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I issued a command of DROP USER 'root'@'localhost'; GRANT ALL PRIVILEGES ON . TO 'root'@'%';in PhpMyAdmin, immediately after the execution, I was forced out PhpMyAdmin,I got an error #1130 - Host 'localhost' is not allowed to connect to this MySQL server, how to resolve my problem?


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Do you have any important information in this database installation? – dlo Dec 10 '09 at 3:54
Yes, I have many tables. – Steven Dec 10 '09 at 13:56
This might be helpful:… – Ashwin A Aug 10 '12 at 12:18

4 Answers 4

mysql treats % and localhost differently. You need grant all privileges to 'root'@'localhost' as well.


Open up a terminal.

$ mysql -u root --host= -p<yourpassword>
Welcome to the MySQL monitor.  Commands end with ; or \g.
Your MySQL connection id is 521
Server version: 5.1.38yes-debug yes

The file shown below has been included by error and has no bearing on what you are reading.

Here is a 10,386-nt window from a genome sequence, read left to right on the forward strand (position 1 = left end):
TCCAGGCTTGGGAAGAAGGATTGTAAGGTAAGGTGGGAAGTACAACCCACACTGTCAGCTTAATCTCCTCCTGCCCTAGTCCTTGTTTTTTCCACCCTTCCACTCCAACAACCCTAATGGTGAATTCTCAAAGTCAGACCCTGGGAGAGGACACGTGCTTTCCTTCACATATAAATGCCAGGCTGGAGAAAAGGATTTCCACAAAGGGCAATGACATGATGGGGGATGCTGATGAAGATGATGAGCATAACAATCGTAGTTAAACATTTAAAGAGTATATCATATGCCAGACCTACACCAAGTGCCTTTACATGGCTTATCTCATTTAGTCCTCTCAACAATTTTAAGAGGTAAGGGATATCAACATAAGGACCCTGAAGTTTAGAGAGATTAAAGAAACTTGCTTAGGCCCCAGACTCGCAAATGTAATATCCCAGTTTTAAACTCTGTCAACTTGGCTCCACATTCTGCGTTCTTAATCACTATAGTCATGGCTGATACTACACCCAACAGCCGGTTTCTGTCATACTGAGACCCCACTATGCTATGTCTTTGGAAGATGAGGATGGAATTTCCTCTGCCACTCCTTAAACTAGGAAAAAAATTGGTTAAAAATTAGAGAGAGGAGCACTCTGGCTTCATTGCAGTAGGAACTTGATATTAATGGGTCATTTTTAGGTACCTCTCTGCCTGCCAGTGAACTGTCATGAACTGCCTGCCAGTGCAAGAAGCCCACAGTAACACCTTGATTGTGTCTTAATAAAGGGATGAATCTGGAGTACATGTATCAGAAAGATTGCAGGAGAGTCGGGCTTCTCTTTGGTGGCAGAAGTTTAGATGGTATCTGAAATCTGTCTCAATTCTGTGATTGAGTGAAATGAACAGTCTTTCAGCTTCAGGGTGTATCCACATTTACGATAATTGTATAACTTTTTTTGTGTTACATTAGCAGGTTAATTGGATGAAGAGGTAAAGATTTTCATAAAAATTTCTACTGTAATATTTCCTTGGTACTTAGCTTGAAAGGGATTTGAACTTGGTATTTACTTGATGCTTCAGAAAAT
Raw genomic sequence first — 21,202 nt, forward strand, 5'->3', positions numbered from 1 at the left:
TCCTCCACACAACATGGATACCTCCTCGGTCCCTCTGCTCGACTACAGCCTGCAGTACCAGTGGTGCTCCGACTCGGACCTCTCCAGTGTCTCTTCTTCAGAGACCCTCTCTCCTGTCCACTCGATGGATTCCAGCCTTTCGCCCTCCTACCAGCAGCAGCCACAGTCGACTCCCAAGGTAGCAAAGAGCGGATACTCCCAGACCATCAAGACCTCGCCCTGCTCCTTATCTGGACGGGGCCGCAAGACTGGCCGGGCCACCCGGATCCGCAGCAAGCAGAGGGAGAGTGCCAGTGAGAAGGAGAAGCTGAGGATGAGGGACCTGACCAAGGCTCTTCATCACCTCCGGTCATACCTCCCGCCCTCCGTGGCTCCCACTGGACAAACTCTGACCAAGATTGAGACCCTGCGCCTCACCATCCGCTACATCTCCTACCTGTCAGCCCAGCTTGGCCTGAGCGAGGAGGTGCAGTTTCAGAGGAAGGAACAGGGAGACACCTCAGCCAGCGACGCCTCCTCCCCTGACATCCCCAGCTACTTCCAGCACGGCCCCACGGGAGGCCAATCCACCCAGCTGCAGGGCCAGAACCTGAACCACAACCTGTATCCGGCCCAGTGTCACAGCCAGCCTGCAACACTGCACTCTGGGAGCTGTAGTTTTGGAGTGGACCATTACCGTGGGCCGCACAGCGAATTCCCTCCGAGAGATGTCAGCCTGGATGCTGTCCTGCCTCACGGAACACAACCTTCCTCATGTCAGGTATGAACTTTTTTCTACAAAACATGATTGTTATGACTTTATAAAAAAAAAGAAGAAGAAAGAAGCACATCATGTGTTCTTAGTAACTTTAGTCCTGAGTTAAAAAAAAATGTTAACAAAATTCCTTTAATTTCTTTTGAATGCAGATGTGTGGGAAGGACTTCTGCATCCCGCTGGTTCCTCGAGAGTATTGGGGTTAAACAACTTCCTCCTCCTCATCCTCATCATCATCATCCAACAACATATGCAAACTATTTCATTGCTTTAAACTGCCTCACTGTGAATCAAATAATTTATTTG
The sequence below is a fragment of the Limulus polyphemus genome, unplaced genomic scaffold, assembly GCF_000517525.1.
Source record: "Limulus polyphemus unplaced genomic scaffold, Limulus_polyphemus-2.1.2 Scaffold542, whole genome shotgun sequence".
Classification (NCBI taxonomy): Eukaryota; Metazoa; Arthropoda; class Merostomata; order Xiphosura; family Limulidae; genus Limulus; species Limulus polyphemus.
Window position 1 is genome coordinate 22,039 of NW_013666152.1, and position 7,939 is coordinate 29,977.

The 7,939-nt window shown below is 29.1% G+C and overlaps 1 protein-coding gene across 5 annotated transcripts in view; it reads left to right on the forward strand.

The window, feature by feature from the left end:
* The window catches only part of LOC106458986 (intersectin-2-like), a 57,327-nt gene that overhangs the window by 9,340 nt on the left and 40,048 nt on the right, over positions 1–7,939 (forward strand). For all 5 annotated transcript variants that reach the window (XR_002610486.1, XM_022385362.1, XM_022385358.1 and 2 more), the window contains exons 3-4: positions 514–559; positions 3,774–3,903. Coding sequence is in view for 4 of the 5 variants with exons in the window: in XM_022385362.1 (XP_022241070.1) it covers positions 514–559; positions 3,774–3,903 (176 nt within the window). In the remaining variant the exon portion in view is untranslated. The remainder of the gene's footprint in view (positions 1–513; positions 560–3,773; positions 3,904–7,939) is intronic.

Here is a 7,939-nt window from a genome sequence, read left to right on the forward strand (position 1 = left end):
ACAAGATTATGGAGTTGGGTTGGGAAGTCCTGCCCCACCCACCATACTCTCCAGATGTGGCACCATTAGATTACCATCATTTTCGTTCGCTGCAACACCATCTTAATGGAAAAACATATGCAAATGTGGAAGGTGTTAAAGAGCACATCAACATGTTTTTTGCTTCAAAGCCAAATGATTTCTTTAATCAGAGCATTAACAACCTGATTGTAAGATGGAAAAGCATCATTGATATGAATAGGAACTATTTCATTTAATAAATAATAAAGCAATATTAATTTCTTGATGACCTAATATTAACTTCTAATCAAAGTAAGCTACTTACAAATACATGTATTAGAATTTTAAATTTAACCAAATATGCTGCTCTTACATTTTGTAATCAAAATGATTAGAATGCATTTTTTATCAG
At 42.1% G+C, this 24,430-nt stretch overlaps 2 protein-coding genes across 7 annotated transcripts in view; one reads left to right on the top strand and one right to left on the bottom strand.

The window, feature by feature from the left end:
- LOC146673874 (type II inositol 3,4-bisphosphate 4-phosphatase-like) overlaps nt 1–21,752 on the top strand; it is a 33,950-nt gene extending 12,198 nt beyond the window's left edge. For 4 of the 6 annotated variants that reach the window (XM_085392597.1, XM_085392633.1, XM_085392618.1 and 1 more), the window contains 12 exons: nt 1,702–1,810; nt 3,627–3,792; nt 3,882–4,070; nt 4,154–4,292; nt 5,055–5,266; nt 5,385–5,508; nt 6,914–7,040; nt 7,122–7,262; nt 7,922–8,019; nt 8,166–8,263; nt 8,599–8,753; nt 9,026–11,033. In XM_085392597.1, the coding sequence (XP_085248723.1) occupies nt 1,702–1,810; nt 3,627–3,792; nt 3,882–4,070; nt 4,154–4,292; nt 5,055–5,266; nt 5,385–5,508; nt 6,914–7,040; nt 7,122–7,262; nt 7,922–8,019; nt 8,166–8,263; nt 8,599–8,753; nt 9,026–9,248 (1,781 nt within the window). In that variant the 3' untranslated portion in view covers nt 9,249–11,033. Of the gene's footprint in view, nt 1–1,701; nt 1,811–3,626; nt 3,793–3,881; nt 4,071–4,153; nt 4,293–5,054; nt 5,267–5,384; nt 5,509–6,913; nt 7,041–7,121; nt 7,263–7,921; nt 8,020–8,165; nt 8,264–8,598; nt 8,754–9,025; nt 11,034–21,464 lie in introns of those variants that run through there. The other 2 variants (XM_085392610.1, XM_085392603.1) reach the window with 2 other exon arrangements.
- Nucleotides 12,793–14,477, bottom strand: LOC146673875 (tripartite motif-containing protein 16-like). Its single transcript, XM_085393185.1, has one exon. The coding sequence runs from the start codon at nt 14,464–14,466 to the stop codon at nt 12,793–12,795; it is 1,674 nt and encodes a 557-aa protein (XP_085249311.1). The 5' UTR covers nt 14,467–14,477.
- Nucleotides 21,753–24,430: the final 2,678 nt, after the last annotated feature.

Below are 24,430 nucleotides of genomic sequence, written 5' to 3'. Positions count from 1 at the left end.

Type 'help;' or '\h' for help. Type '\c' to clear the current input statement.

mysql> CREATE USER 'root'@'localhost' IDENTIFIED BY "<yourpassword>";
Query OK, 0 rows affected (0.22 sec)

mysql> GRANT ALL PRIVILEGES ON *.* TO 'root'@'localhost;
Query OK, 0 rows affected (0.08 sec)

This should fix your problem ;).


Combine dlo's answer with Darren Chamberlain's. The reason for this is that the special meaning that 'localhost' has in MySQL is that it signifies to use the local unix socket (mysql.sock) vs the TCP socket. This is why specifying as the host will get you in so that you can fix the situation; it signifies to the MySQL client to use the TCP socket.


On your server run mysql from command line:

mysql -u root -p -h localhost -P 3306

Then run this command in mysql shell:

>use mysql
>GRANT ALL ON *.* to root@'%' IDENTIFIED BY 'pass';

Have a nice time.

One sure fire way to bring yourself to the attention of the system is to post identical answers to questions - please don't. Also from a security point of view allowing root to access from anywhere isn't great either. – Iain Dec 18 '12 at 9:16